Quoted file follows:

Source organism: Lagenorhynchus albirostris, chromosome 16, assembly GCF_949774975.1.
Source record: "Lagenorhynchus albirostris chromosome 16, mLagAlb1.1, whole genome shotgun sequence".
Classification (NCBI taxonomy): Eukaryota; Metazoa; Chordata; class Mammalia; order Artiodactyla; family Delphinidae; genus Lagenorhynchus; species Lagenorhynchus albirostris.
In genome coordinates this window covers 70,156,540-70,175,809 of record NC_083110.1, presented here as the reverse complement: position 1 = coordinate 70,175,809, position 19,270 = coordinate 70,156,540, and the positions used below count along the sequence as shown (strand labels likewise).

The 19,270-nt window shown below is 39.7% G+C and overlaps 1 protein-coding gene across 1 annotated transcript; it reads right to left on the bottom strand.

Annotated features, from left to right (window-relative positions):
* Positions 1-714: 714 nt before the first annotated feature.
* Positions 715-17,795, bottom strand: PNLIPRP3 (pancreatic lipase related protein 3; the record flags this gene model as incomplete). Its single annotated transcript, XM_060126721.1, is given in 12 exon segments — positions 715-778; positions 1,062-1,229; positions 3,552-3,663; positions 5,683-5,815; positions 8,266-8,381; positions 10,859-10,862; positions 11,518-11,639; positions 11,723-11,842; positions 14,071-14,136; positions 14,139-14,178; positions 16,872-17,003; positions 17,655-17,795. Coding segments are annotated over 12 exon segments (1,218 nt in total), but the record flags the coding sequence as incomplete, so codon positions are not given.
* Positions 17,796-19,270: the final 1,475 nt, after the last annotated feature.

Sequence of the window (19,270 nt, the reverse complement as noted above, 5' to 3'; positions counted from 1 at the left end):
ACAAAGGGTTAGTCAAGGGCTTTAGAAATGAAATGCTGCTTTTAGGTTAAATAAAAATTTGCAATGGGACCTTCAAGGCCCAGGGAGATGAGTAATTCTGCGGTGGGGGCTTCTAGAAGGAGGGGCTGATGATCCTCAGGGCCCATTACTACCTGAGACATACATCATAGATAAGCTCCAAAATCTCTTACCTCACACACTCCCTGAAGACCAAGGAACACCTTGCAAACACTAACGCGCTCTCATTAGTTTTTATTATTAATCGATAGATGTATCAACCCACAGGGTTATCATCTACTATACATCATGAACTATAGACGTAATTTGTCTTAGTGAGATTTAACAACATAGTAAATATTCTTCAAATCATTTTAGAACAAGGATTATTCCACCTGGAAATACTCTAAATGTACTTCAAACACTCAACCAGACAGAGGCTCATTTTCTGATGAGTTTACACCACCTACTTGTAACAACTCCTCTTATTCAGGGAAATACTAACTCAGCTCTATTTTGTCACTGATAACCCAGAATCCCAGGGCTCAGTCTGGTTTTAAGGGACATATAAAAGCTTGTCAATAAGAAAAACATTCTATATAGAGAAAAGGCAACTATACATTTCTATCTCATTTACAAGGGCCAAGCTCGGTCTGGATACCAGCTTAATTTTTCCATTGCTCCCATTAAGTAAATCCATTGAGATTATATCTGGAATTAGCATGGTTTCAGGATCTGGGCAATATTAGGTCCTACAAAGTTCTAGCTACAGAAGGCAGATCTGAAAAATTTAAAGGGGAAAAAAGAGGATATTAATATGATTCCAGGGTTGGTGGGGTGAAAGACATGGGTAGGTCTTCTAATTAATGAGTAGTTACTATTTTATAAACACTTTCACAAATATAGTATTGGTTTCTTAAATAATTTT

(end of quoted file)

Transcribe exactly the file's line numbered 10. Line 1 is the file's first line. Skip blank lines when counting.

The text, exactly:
Sequence of the window (19,270 nt, the reverse complement as noted above, 5' to 3'; positions counted from 1 at the left end):